Bossier receiver’s hard work overcomes stereotype
Ask any coach at Bossier High School about Calin Farmer and they’ll tell you all about this special young man.
The freshman split end receiver has the heart of a champion and the determination of a warrior. He knows the ins and outs of the Bearkat football program yet he’s eager to learn more. He’s smart, motivated and maintains a positive attitude.
Calin isn’t your typical receiver, though. Standing at only 5-foot, two-inches tall…and that’s with cleats on, he joked…Calin doesn’t quite meet the ideal 6-foot height a coach typically looks for in a receiver. Despite his small stature, the 14-year-old has already left a big (and lasting) impression on his coaches.
The Bossier High coaches say what Calin lacks in size, he makes up for in attitude and work ethic.
Calin began playing football at age 8. He started with flag football and backyard football before joining the Rusheon Middle School team in seventh grade.
As a freshman, Calin plays on the JV Bearkat team and dresses out for Varsity games. Though he hasn’t had many opportunities to take the field with the Varsity team, Calin is “always ready” in case that opportunity comes around.
Earlier in the season, Calin had his first chance to lineup with the Varsity offensive line. Even though it was in the victory formation and the quarterback took a knee, Calin said it was a great first experience under the Friday night lights.
That play is one offensive coordinator Brad Bernard remembers to this day.
“It was the last play against Homer and he was just so excited that he got to play,” Bernard said. “If he keeps working hard, he’ll be playing more on our offense.”
While Calin may not be a physical threat, Bernard said he is a smart player.
“He’s smart enough to get his body in position to make the block,” Bernard explained. “He knows where the ball is going to go and he knows his role in the lineup formation.”
From the beginning, Calin said he never expected to get anything out of playing football. That’s not entirely true anymore.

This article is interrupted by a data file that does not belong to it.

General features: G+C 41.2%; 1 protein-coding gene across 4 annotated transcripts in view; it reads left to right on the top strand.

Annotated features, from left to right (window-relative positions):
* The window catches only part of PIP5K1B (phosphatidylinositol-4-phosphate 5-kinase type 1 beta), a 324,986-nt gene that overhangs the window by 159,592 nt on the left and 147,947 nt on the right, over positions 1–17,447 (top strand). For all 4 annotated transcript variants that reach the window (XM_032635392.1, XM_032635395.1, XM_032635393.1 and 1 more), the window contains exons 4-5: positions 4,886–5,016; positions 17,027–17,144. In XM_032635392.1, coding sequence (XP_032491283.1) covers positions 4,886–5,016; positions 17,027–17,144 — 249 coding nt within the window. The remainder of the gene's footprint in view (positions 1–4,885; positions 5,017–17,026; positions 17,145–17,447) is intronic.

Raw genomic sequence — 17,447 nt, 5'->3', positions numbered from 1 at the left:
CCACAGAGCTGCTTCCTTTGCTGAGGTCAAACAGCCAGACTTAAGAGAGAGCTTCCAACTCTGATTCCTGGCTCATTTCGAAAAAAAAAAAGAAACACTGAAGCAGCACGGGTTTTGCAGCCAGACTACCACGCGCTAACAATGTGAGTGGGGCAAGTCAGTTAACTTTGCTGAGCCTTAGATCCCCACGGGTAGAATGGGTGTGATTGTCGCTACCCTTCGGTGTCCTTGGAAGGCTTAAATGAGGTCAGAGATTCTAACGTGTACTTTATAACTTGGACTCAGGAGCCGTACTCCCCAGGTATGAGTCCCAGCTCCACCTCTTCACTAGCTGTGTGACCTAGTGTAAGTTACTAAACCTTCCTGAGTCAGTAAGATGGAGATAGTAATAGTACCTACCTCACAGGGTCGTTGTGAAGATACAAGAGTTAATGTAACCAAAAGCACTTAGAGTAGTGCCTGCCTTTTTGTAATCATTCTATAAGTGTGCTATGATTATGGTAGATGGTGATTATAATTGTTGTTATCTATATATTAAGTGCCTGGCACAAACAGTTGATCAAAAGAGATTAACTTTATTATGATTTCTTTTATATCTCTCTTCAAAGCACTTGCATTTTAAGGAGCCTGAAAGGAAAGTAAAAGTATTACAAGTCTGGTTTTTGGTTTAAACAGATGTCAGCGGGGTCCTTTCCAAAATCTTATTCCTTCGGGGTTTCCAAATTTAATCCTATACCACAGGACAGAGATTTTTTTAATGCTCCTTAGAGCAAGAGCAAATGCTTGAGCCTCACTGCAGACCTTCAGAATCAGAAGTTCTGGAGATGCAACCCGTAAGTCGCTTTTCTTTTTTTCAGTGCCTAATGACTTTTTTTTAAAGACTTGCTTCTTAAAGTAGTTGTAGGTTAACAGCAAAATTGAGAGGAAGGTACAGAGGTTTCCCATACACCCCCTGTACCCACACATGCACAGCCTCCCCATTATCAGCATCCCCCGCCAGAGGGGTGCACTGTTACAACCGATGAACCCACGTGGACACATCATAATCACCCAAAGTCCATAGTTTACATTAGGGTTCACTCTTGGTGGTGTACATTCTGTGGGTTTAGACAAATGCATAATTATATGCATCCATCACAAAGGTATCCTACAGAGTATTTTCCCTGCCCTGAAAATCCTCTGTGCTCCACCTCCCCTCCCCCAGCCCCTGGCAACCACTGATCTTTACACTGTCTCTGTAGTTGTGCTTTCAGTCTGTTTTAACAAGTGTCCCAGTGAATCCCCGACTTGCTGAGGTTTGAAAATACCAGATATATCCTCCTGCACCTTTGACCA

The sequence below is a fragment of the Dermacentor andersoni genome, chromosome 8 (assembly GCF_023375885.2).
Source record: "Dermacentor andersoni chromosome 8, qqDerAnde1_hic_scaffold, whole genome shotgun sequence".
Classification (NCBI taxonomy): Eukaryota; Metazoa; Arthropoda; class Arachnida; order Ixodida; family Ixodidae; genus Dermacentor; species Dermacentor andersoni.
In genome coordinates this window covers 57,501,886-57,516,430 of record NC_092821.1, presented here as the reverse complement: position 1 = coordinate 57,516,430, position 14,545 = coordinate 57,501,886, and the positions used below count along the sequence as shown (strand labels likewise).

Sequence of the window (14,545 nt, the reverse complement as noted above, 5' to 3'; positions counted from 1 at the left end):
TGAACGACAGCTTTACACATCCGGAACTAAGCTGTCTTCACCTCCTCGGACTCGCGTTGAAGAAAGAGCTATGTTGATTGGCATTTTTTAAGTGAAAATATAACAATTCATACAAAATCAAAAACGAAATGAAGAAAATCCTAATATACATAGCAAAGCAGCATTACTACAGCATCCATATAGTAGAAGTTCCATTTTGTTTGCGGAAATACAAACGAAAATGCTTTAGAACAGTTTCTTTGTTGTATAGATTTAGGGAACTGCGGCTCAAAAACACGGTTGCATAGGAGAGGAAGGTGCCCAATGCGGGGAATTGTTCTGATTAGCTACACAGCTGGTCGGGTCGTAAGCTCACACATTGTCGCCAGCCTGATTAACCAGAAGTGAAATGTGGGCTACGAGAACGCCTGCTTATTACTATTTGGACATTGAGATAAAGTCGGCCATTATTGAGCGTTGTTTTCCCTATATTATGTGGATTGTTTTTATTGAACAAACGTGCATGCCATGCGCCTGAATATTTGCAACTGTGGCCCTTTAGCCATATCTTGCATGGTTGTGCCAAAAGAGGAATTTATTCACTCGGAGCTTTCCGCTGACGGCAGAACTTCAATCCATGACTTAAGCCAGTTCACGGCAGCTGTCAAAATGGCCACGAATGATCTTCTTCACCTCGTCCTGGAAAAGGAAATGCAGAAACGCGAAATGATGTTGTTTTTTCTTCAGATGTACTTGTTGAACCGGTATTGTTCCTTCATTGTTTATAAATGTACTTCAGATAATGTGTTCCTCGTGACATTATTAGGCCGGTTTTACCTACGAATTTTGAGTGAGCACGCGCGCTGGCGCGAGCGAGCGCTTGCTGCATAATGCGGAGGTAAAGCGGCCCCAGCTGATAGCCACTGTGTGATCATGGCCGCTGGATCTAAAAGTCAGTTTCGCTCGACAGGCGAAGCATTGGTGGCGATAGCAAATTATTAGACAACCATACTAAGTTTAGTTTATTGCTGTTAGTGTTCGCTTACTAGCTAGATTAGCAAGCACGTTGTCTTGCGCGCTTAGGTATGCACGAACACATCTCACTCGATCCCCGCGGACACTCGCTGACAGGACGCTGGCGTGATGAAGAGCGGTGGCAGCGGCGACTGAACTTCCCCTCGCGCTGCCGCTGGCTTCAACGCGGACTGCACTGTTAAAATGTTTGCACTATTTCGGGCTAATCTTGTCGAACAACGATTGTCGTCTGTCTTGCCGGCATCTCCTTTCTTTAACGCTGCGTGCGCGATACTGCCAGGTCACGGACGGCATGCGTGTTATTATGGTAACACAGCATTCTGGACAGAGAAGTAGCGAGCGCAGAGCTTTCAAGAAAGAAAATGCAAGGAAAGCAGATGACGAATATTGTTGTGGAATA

“I may not be the best, but I play with every thing I have,” Calin said.
First year defensive line coach Steven Carter said Calin is the kind of athlete who is always in the game, whether he’s on the field or not.
“He knows the plays and he knows them well. He’s a very smart player,” Carter said. “He knows he’s not the fastest or the quickest on the field, but technique wise he’s got it. He breaks it down and will do what you ask him to do and give it everything he’s got. You can’t ask for a better athlete than that. I’ve really enjoyed being around him and coaching him. All the coaches enjoy having him on the team.”
Off the field, Calin works just as hard in the classroom. As an honors student, Calin manages to juggle school work with his athletic responsibilities.
“Since I’m in honors classes, we typically have more work to do. You just have to stick to a schedule,” he explained. “We’re out here every day for practice and I plan to be out here every single day.”
Calin also spends time in the weight room, working hard to build up his muscle tone and body shape.
Josh Redden, split end and defensive tackle coach, said the football team comes in the weight room daily during fourth block. Calin, however, has another class during fourth block and must find time on his own to lift weights.
“I’m trying to get faster and bigger. As you can see, I’m a little small for this,” Calin said jokingly.
Redden said it takes a great athlete to maintain such a positive attitude when the odds are stacked against you.
“He does the same lifts as anyone else. We started him off with a light bar and light plates, but he has built his stamina tremendously,” Redden said. “His ability to focus is uncanny and unlike other kids his own age and maybe even some seniors. His size is the limiting factor, but his determination and heart are already there. It’s rare to find that in someone so young. It’s definitely something you don’t see every day.”
Calin has set several personal goals in the coming seasons. He wants to get faster and bigger, get better at the game of football and bond more with his team. While he realizes it will take time to grow, he also understands that he has a choice to make now.
“Size does have an impact, but it’s all about how you choose to see it,” Calin said. “When you’re smaller, you’re harder to hit. You can choose to be weak or you can use it to your advantage.”
Calin said he does get teased about his size. When that happens, he doesn’t let it bother him.
“Sometimes they say stuff, but I choose to ignore it because I prove myself with my skills and show them that I’m big enough to play,” he said.
Looking into the future, Calin hopes to attend college and pursue a degree involving cyber security or cyber programming. He’s got his eye on MIT (Massachusetts Institute of Technology), LSU Baton Rouge and Louisiana Tech University in Ruston.
When asked if he wants to play college football, Calin said it’s a possibility, but he definitely has some growing to do before then.
“I hope so…I just don’t want to stay this little forever,” he said with a smile.